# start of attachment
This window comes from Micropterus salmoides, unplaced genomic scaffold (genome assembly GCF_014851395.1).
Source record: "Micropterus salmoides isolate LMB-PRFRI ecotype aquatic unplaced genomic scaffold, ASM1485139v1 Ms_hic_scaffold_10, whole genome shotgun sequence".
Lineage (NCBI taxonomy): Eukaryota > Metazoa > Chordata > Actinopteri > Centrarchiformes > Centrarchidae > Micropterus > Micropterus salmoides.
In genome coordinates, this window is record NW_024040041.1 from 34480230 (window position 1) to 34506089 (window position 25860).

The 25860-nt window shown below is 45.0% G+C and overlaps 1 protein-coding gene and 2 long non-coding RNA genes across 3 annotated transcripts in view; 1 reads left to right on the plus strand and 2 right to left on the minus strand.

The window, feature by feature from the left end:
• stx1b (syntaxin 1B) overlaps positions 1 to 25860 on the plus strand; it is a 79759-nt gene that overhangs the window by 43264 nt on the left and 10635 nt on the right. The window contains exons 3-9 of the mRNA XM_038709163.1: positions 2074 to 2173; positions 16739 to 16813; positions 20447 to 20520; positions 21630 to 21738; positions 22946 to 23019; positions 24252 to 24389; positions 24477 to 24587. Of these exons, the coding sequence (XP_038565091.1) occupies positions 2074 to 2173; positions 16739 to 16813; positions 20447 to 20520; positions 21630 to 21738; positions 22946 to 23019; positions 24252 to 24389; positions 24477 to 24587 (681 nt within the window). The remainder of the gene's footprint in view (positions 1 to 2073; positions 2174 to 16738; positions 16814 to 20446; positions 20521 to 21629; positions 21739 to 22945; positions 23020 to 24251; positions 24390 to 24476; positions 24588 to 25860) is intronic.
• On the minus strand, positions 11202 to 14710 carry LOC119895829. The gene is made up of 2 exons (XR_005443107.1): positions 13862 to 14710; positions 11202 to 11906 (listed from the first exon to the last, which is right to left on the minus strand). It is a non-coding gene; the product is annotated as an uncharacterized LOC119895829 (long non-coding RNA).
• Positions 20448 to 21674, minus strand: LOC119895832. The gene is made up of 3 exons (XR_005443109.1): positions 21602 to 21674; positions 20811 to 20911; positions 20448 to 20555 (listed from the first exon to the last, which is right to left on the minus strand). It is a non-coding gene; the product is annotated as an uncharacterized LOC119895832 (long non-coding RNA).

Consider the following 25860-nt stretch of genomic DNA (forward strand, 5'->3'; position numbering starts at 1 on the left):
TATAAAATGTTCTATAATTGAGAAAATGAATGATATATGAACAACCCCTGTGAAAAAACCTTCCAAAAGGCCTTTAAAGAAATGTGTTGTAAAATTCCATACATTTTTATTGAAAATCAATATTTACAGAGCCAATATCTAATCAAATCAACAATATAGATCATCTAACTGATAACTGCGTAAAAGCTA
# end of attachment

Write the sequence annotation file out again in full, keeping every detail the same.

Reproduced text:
This window comes from Micropterus salmoides, unplaced genomic scaffold (genome assembly GCF_014851395.1).
Source record: "Micropterus salmoides isolate LMB-PRFRI ecotype aquatic unplaced genomic scaffold, ASM1485139v1 Ms_hic_scaffold_10, whole genome shotgun sequence".
Lineage (NCBI taxonomy): Eukaryota > Metazoa > Chordata > Actinopteri > Centrarchiformes > Centrarchidae > Micropterus > Micropterus salmoides.
In genome coordinates, this window is record NW_024040041.1 from 34480230 (window position 1) to 34506089 (window position 25860).

The 25860-nt window shown below is 45.0% G+C and overlaps 1 protein-coding gene and 2 long non-coding RNA genes across 3 annotated transcripts in view; 1 reads left to right on the plus strand and 2 right to left on the minus strand.

The window, feature by feature from the left end:
• stx1b (syntaxin 1B) overlaps positions 1 to 25860 on the plus strand; it is a 79759-nt gene that overhangs the window by 43264 nt on the left and 10635 nt on the right. The window contains exons 3-9 of the mRNA XM_038709163.1: positions 2074 to 2173; positions 16739 to 16813; positions 20447 to 20520; positions 21630 to 21738; positions 22946 to 23019; positions 24252 to 24389; positions 24477 to 24587. Of these exons, the coding sequence (XP_038565091.1) occupies positions 2074 to 2173; positions 16739 to 16813; positions 20447 to 20520; positions 21630 to 21738; positions 22946 to 23019; positions 24252 to 24389; positions 24477 to 24587 (681 nt within the window). The remainder of the gene's footprint in view (positions 1 to 2073; positions 2174 to 16738; positions 16814 to 20446; positions 20521 to 21629; positions 21739 to 22945; positions 23020 to 24251; positions 24390 to 24476; positions 24588 to 25860) is intronic.
• On the minus strand, positions 11202 to 14710 carry LOC119895829. The gene is made up of 2 exons (XR_005443107.1): positions 13862 to 14710; positions 11202 to 11906 (listed from the first exon to the last, which is right to left on the minus strand). It is a non-coding gene; the product is annotated as an uncharacterized LOC119895829 (long non-coding RNA).
• Positions 20448 to 21674, minus strand: LOC119895832. The gene is made up of 3 exons (XR_005443109.1): positions 21602 to 21674; positions 20811 to 20911; positions 20448 to 20555 (listed from the first exon to the last, which is right to left on the minus strand). It is a non-coding gene; the product is annotated as an uncharacterized LOC119895832 (long non-coding RNA).

Consider the following 25860-nt stretch of genomic DNA (forward strand, 5'->3'; position numbering starts at 1 on the left):
TATAAAATGTTCTATAATTGAGAAAATGAATGATATATGAACAACCCCTGTGAAAAAACCTTCCAAAAGGCCTTTAAAGAAATGTGTTGTAAAATTCCATACATTTTTATTGAAAATCAATATTTACAGAGCCAATATCTAATCAAATCAACAATATAGATCATCTAACTGATAACTGCGTAAAAGCTA